London, beloved city where today I make my restless home – it’s a unique place for sure. There was a slight burst of sun today, breaking through the thick clouds, hope for the weary and vitamin D deprived. I walk quickly, through the ever wet and steamy streets of Soho, feeling werewolf but looking more tourist.
No one looks you in the face here, as we are centimeters apart, each trying to hold our own, in the cold. The freeze gets in your bones, and it could last a lifetime. You could be lonely here in a crowd. If I lived here always, and no one ever met my gaze, I could see myself dying young.
I had thought this was the quintessential city of cold shoulders and constant turning away, all through my youthful visits, when I carried a backpack on a frame, before turning it in for my fine Apsinal handbag when I reached 40.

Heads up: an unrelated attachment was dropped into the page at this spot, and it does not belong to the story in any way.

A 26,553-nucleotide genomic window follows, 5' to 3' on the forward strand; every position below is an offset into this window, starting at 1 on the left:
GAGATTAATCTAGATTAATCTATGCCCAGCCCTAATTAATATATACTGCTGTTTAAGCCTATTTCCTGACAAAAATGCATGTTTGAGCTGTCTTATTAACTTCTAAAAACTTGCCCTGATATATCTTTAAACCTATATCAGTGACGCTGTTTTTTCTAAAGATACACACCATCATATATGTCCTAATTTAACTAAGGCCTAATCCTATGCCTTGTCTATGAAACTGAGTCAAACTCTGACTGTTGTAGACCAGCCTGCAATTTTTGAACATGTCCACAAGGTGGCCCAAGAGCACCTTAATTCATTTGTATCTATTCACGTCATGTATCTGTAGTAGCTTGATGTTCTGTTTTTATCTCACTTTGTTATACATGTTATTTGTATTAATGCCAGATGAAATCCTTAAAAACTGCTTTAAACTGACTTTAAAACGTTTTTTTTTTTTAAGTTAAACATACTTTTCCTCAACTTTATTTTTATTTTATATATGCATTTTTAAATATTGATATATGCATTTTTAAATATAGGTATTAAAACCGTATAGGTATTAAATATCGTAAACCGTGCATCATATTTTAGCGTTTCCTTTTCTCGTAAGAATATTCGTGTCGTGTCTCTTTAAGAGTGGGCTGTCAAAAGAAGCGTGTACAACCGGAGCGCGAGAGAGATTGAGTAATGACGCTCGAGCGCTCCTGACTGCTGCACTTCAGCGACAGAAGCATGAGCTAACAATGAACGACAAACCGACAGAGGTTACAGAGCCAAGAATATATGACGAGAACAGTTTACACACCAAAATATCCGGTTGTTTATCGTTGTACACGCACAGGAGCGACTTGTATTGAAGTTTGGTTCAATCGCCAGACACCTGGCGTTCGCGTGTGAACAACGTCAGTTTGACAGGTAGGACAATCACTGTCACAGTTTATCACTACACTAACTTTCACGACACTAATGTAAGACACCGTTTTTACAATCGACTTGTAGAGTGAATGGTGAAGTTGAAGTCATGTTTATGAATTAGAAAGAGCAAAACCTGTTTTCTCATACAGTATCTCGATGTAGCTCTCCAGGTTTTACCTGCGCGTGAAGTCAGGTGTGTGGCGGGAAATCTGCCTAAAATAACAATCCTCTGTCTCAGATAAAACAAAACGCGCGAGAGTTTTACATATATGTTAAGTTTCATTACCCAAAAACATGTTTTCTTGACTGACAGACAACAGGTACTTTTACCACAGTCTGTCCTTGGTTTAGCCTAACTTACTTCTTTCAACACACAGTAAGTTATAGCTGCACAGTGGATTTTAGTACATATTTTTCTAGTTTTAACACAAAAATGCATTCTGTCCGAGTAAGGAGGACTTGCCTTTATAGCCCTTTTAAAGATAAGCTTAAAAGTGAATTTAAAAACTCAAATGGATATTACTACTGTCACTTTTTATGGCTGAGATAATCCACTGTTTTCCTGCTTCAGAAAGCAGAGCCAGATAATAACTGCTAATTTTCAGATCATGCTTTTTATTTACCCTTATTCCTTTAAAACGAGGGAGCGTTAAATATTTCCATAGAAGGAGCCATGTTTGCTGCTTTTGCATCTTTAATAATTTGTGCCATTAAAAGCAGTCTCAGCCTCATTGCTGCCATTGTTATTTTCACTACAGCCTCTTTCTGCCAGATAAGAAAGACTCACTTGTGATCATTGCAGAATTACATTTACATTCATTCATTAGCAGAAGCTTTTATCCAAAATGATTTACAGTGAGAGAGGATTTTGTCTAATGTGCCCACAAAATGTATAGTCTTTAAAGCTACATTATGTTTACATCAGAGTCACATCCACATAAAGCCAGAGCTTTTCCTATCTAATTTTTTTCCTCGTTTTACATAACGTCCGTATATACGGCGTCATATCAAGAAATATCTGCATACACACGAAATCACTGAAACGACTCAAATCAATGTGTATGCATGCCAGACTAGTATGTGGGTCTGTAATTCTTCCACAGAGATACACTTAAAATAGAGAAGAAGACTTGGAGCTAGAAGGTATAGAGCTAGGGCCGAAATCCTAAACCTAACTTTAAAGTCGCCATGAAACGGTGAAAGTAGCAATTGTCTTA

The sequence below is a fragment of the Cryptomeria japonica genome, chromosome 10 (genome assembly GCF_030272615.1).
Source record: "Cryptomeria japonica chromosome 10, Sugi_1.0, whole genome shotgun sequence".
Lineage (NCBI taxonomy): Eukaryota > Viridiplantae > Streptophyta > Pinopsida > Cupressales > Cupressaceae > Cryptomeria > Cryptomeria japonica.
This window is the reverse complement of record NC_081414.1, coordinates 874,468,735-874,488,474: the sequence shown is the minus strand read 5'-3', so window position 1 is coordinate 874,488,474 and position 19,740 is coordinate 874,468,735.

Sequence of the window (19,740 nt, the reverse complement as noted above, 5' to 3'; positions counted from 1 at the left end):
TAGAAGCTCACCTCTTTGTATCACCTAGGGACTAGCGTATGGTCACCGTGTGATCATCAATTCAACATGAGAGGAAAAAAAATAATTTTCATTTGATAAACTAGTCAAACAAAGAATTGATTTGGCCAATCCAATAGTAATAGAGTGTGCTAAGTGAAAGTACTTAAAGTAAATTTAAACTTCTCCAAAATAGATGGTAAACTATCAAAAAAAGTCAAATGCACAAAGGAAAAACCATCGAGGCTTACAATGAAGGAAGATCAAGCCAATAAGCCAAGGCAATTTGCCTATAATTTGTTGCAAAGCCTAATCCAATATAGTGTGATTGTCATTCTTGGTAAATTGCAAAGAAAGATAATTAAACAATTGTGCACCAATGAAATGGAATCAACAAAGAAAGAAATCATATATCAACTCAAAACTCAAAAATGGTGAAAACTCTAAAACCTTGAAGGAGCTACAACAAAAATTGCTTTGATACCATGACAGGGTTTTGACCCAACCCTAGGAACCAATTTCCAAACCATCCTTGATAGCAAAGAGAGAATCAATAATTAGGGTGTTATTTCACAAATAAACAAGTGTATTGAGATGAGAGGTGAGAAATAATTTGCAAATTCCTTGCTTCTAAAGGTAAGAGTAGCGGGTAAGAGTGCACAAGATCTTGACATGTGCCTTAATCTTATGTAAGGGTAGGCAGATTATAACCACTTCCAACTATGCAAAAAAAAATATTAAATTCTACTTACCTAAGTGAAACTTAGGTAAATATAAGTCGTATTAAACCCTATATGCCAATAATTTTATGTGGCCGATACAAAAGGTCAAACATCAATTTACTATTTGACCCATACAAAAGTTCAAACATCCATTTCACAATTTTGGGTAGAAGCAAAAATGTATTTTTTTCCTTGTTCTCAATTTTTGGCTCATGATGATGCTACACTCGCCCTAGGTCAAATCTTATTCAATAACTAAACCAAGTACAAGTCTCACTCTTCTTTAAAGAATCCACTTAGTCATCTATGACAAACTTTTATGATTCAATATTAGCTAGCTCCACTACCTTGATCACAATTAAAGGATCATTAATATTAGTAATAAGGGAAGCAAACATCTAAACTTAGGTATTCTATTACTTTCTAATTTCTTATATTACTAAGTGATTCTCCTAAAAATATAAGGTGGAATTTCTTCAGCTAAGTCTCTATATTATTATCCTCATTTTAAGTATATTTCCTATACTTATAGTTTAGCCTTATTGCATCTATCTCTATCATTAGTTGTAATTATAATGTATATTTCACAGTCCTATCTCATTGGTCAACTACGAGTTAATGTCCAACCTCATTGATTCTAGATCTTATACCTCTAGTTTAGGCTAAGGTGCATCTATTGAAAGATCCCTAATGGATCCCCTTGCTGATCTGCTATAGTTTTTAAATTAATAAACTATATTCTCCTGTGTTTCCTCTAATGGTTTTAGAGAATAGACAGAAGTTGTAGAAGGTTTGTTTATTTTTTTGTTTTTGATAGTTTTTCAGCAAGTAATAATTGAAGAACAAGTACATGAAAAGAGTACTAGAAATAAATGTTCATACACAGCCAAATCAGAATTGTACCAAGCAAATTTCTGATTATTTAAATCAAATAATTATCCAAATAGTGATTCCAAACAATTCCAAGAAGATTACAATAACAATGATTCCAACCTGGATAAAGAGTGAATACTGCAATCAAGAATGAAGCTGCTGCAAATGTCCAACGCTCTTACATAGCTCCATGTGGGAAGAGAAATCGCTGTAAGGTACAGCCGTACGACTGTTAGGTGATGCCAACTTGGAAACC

This was before I knew how to pick the locks of this mysterious place. If you look in their eyes first, if you risk the tiniest bit of your heart, if you ask for directions or for a moment of someone’s time, the Londoner will immediately come to your aid. The frost melts in a but a moment, their hearts shine on you like the hot glow of a towel rail. Their helpful answers are peppered with “love” and “darling” and “poppet”. If you are lost, the Londoner will walk you to the nearest tube station and find the right train. Your drinks will be bought, your coat and hat hung up by the door, your foreign sadness illuminated by the humanizing touch of understanding.
The Londoner will light you up and not slight you up and I never realized it until now that I am almost old: the deep enduring truth is that the coldest places are actually, secretly, quietly, the warmest.
I love London.